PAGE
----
“Literally leaving the world in order to look back on our planet seemed to be the only way I could investigate this sense of love and loss of 'home' in its broadest sense.” Tom Hammick heads to outer space in his latest exhibition at Flowers Gallery in New York.

Star Path, 2017

Your work largely focuses on figures within natural landscapes, but your new exhibition, Lunar Voyage has more of a connection with outer space. Can you tell me a little more about this body of work?

Lunar Voyage is in part an existential road journey taken into space. It had been a sequence of images kicking around in my head and on sketchbook pages for the last couple of years. I wanted to try to bring together a narrative that explored both the outsiderness of being an artist and the unique incompatibility of life on Earth. And literally leaving the world in order to look back on our planet seemed to be the only way I could investigate this sense of love and loss of “home” in its broadest sense—something shared by all the early space travelers since the sixties.

Terrestrial, 2017

The scenes you create are very cinematic, particularly reminiscent of psychological science fiction films like Tarkovsky’s Solaris. How important is cinema as an inspiration for you?

It’s so incredibly important for me. I was brought up adoring westerns as a child, and sci-fi has a pretty obvious connection to that genre where the frontier has just continued to expand outwards, upwards and off-world! But to answer the question, I think it is very difficult to paint now without being hugely influenced by film. It is the perfect medium for wonderment, for exploring ideas about time. And the style of particular groups of auteurs has always had a profound influence on my practice. Hitchcock, Wenders, Malick, Kubrick, Goddard, Scott, Nolan, Powell and Pressburger to name a few off the top of my head have changed the way I look at the world, and the way I relate to the idea of the wanderer through landscape. For instance, Hitchcock is the perfect example of the greatest pruned down and economical film-maker to me. Every frame, reduced to the barest essentials—a minimalist set conveying a sense of place—is the perfect stage for narrative and helps provide the ideas for a backbone for a figurative painting or print.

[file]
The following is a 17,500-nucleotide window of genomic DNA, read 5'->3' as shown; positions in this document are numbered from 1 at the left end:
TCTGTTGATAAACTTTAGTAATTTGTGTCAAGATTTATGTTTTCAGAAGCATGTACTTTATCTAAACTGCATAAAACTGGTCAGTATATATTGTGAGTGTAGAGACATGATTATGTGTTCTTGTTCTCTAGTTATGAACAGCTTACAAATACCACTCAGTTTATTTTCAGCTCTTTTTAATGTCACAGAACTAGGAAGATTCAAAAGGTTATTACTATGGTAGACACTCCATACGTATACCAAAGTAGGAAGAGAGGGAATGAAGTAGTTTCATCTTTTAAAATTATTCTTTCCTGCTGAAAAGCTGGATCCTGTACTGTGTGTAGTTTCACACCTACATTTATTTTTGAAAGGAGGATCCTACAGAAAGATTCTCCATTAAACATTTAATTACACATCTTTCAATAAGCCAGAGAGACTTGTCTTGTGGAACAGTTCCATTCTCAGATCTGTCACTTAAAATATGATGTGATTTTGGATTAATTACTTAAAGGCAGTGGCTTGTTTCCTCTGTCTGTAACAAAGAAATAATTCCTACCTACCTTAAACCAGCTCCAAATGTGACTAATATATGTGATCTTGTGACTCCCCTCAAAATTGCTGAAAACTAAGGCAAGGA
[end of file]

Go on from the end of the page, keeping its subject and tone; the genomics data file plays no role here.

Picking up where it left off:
Nightfall, 2017

Often the figures in your work are faceless. Is there a sense of isolation or disconnect that you’re trying to get across here?

It’s partly that. And it’s not a new thing. Matisse rarely painted a face in certain seminal periods of his painting. Julian Opie doesn’t. Cezanne didn’t at the end. Munch didn’t much. But it’s more that, by not painting a face, if the character of the figure is conveyed well enough through gesture and posture, then the viewer can easily connect to that figure and personalize it.

Chamber, 2017

Is the fantasy of leaving earth, as depicted throughout the series as a rocket headed for the moon, a personal fantasy?

Not really. It’s probably the opposite! But as a boy growing up in the seventies I loved the early kit of space exploration. I am a loner much of the time, and love walking off into the distance with the things that are designed to keep me alive. But it’s more a deep fear of cold, the vacuum of space, the silence of space, and it being the opposite of the heaven we have here on Earth that draws me to space. It acts for me as a mirror; as a way of reminding me of how we have lucked out being here on our blue planet, which is still ecstatically brimming with life.

Garden, 2017

This is an exhibition of print works, yet you also make a lot of paintings. How do these two mediums work together within your practice?

I love both mediums and I take turns with each. I can no longer interweave them for a few days each week as I find the languages of each are too disparate for this quick turnaround. So this series took me a year to make, non-stop. I couldn’t do anything else. And I am now just about back to painting. But printmaking feeds the painting and vice-versa. I find an image comes to mind faster with a print, and with woodcut there is liberation with the finality of a mark made on the plate. Painting morphs and slides and blends and anything goes. It therefore needs more discipline, perhaps. And printmaking is less difficult than painting because the materials have so much of their own magic that I can hitch a lift on.

Lunography, 2017

Tom Hammick: Lunar Voyage
Until 16 December at Flowers Gallery, New York
All images © Tom Hammick, courtesy of Flowers Gallery London and New York, all rights reserved Bridgeman Images, 2017